Kurdish fighters in Iraq and Syria have emerged as some of the most effective forces battling the Islamic State (IS) jihadist group in the year since IS declared a cross-border “caliphate”.
Iraq’s Kurds defended their autonomous region, gained control of a swathe of long-disputed territory during IS’s sweeping offensive and retook areas they lost to the jihadists, coming out better than most in a war with no real winners.
In neighbouring Syria, Kurdish forces defended the town of Kobane against IS in a months-long battle, retook the key hub of Tal Abyad on the Turkish border this month and fought the jihadists in other areas.
International air support played a key role in the success of Kurdish forces in both countries.
The Kurds; who are estimated to number 10-15 per cent of Syria’s population and 15-20 per cent of Iraq’s, are fighting a common enemy, but they are distinct communities with their own agendas.
And while they have had successes, the Kurds have also paid a heavy price in lost lives, destroyed homes and economic troubles in both countries.
Thousands of Iraqi federal security personnel fled a brutally effective IS offensive last June, clearing the way for the Kurds to gain or solidify control over territory claimed by both them and Baghdad.
But IS drove Kurdish peshmerga forces back toward their regional capital Arbil in August in an offensive that might have ended in disaster if the US had not begun bombing the jihadists.
We Will Not Leave
Backed by air support from a US-led coalition, Iraqi Kurds were able to retake territory lost to the jihadists and defend against IS attacks elsewhere.
After fighting for these areas, the Kurdish region is especially unlikely to relinquish them, and while the federal government’s position is too weak to dispute this now, analysts say it will be a problem down the road.
“We made sacrifices and gave blood, and therefore we will not leave them and will defend these areas… until the end of this war,” said Mustafa Qader, the Kurdish regional minister responsible for the peshmerga forces.
“Until now, we have 1,200 martyrs, and there are close to 7,000 wounded,” he said.
“I believe that the Kurdistan region will not easily surrender these areas to the Iraqi government,” Qader said, though he added: “It is possible that an agreement will be reached.”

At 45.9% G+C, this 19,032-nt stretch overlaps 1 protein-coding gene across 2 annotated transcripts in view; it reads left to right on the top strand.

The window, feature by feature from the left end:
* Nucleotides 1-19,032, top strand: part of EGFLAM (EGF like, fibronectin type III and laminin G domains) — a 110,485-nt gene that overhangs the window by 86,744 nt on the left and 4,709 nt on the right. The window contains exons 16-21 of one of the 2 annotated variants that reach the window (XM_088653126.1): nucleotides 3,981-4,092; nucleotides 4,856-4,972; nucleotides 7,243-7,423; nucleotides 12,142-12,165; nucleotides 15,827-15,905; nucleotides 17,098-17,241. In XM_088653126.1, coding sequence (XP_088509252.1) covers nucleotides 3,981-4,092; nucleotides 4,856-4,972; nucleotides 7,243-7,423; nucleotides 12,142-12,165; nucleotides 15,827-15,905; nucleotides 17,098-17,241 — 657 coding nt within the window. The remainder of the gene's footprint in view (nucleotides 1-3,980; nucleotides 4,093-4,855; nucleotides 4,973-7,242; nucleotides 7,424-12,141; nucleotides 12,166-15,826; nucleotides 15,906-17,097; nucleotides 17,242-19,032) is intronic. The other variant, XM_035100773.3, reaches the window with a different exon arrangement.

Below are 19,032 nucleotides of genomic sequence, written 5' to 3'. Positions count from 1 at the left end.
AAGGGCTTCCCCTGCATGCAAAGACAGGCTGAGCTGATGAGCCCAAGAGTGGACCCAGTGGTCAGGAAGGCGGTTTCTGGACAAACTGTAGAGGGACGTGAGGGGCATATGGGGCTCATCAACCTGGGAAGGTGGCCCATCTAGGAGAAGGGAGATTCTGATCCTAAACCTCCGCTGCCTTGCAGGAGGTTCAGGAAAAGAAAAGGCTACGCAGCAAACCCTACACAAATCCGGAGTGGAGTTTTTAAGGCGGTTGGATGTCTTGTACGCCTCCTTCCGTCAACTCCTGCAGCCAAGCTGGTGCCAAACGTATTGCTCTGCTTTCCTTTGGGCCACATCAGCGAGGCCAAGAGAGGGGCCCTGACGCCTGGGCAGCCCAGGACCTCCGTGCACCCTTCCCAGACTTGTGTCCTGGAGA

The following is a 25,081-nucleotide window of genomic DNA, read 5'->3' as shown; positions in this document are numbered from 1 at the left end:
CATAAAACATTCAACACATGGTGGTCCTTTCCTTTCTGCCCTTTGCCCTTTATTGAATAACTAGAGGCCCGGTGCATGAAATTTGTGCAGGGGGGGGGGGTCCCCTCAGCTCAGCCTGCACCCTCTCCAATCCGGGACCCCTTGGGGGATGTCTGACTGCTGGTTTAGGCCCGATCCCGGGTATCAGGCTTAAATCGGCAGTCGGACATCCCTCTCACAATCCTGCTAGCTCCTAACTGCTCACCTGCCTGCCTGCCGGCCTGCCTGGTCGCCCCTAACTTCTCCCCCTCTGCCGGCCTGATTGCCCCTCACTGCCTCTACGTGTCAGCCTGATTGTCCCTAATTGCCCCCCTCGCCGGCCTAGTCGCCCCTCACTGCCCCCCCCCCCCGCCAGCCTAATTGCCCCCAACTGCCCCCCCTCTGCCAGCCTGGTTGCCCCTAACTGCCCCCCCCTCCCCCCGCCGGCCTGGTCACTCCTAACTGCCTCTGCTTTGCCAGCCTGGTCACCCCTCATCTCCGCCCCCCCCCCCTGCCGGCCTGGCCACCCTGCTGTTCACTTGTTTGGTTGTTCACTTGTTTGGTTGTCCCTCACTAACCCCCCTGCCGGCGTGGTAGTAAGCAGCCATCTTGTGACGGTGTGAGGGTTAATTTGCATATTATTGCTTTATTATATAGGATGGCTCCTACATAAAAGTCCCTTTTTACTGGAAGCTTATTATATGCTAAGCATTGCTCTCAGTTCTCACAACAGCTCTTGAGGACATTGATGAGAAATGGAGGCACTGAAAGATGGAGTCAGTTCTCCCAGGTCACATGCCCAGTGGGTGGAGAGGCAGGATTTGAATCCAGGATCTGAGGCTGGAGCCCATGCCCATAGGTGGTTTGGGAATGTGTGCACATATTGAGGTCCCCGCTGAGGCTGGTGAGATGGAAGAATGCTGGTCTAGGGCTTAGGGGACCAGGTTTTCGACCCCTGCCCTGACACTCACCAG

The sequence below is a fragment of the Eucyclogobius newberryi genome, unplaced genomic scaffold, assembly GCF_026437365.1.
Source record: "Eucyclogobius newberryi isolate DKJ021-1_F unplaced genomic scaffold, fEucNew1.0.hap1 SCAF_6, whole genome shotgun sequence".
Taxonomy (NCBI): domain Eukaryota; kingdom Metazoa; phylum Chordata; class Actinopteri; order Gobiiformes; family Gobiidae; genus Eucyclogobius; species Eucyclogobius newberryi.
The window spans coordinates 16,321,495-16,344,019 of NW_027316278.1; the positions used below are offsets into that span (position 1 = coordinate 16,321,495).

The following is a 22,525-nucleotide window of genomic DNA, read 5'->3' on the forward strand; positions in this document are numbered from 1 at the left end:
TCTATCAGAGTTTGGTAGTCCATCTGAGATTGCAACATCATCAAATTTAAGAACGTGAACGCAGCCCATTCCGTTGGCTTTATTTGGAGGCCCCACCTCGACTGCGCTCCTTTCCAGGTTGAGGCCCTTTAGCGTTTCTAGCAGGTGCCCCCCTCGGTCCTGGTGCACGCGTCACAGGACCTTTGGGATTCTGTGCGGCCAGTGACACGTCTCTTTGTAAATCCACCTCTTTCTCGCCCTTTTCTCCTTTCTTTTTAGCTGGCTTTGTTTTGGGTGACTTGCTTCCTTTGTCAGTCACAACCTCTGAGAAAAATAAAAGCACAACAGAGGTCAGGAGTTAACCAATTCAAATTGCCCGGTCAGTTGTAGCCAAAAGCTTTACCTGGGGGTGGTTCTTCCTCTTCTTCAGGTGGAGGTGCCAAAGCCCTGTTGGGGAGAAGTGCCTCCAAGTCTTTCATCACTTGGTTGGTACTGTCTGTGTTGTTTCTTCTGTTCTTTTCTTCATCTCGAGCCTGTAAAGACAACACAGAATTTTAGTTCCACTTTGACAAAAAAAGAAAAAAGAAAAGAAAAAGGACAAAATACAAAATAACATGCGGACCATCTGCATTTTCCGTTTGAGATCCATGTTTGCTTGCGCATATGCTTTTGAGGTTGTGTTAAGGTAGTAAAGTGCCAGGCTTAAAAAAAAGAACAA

In Syria, the Kurds carved out autonomous areas in the country’s northeast in the chaos of the country’s civil war after Syrian government troops withdrew.
The Kurdish People’s Protection Units (YPG) and allied forces, with US-led air support, defended Kobane for months against jihadists trying to seize the city on the Turkish border, in a significant psychological victory for anti-IS forces.
The YPG and Syrian rebels also retook the town of Tal Abyad from IS, a major blow for the jihadists, who used it as a gateway to and from Turkey.
“Kurds are arguably the most effective fighting force against IS in Syria. They are well-organised, disciplined and are big believers in their cause,” analyst Sirwan Kajjo said.
Over 1.2 Million Displaced
“They have managed to defeat the Islamic State in several areas. But the US air strikes also play a big role in this,” said Wladimir van Wilgenburg, an analyst at the Jamestown Foundation.
But the price has been high.
“The Kurds have suffered immensely under IS threats. During the Kobane crisis, thousands of Kurds fled to Turkey,” said Kajjo.
“Despite the liberation of their city, the vast majority of them have not been able to return to their homes because they’re totally destroyed,” he said.
And in other Kurdish-controlled areas in Syria, “the economic conditions have been very tough. Prices are skyrocketing and goods are increasingly becoming unavailable.”
In Iraq, the Kurdish region has had to cope with a huge number of people fleeing violence for territory it controls — over 1.2 million from June last year to the beginning of this month, according to the International Organisation for Migration.
The Kurdish region’s image as a safe haven from the violence plaguing other parts of Iraq also took a hit from bombings in Arbil and IS’s presence near Kurdish territory, said Nathaniel Rabkin, the managing editor of the Inside Iraqi Politics newsletter.
And the cost of the war, exacerbated by a vastly expanded frontier for the peshmerga to defend, has added strain to an economy already hit by long-running disputes with Baghdad over finances and oil.
“The economic crisis… caused major problems and revealed how vulnerable they are to the vagaries of regional security and international oil prices,” said Zaid al-Ali, author of “The Struggle For Iraq’s Future”.
Ultimately, “no one is coming out very well in this conflict,” Ali said.